With Roman Catholics, always keep a look out for the double standard.  Are there not Roman Catholics who disagree with the Papacy? Are there not Roman Catholics that pick and choose what they want to believe? I know Roman Catholics that do not show full obedience to what their church teaches. They are in the category I refer to as "Antinomian Roman Catholics." I was friends with one Roman Catholic that went to Mass regularly, but said he didn't believe in Purgatory. I've met more than one Roman Catholic that denies their church's stance on abortion. I've met more than one Roman Catholic that follows a different paradigm in regard to divorce and remarriage. 


Lucy said...

Here is a Roman Catholic who thinks Muslims et al are just fine in God's eyes "For me, it is more important to help men here [San Quentin Prison] come to know God as they understand God–and to deepen their spiritual connection with the Divine. I believe that God draws all of us closer to him and to the truth as long as our hearts are open to receive that love and truth.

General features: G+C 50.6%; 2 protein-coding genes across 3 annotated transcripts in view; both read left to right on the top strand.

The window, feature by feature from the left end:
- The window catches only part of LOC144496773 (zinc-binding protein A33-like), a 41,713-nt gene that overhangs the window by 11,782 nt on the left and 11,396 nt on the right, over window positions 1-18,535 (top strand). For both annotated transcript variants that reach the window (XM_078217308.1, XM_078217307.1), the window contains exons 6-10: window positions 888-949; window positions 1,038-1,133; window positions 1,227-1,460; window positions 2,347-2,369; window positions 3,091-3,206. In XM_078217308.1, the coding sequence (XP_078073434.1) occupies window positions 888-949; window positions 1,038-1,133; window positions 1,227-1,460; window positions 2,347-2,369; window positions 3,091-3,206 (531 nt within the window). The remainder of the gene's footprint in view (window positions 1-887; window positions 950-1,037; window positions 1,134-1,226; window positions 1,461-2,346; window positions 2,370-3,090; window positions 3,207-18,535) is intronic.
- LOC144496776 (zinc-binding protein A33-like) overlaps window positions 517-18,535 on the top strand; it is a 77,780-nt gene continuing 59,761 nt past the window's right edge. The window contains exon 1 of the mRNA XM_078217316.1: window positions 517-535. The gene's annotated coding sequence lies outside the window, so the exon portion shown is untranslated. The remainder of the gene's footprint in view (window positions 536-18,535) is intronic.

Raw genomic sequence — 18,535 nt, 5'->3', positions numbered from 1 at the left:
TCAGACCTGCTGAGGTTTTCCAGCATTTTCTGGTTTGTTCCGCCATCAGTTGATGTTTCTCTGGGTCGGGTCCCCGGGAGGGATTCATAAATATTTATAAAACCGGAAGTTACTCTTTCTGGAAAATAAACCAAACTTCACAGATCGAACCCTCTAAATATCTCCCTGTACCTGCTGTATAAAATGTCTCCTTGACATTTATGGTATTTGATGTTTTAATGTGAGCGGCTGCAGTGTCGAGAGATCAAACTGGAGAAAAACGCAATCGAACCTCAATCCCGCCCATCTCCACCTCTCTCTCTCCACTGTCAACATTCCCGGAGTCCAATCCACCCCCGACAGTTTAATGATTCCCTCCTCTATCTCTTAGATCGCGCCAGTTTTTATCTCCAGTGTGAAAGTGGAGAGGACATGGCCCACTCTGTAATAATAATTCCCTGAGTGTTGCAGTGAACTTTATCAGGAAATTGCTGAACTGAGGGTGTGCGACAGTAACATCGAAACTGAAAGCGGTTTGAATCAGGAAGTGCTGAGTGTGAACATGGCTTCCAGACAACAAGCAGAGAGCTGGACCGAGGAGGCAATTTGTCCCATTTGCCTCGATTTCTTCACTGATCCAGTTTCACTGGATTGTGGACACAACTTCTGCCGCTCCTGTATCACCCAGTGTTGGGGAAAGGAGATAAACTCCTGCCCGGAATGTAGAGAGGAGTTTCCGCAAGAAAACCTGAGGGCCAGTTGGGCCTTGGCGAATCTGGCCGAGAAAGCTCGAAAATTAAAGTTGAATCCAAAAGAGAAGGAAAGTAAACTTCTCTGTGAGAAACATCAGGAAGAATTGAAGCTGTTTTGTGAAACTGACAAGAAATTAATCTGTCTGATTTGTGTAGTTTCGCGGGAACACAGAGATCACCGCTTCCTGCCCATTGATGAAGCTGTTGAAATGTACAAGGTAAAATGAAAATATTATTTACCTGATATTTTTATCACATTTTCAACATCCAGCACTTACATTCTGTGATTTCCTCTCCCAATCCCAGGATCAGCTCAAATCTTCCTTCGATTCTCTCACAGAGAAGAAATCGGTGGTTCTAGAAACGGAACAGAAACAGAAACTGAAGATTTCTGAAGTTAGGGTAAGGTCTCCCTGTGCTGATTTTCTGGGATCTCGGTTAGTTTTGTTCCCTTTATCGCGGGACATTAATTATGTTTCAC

So if a guy is Muslim, I would want him to be the best Muslim he can be, same for Jews, Jehovah’s Witnesses, Mormons, Hindus or whatever faith group you can imagine. The key is that the person needs to be willing to be open to the power of love in his life."

This priest is a descendant of Roger Williams even, and is the Jesuit chaplain for San Quentin prison. In other words, a Roman Catholic in good standing with the church. (

Roman Catholics want desperately for Protestantism to be an alternate Roman Catholicism, a monolithic monster where the Reformed Baptists can be shamed for the faults of the Episcopalians and round and round. It is very difficult for them to mount a valid defense of the 30,000 odd apostasies approved by their pope without it.

James Swan said...

Hi Lucy:

There are a number of entries on this blog with tag, "Blueprint for Anarchy" pointing out the same sort of issues you've raised.

Even with their infallible interpreter, Rome's defenders still need to personally interpret that infallible interpreter. They will never escape being impaled by their own sword.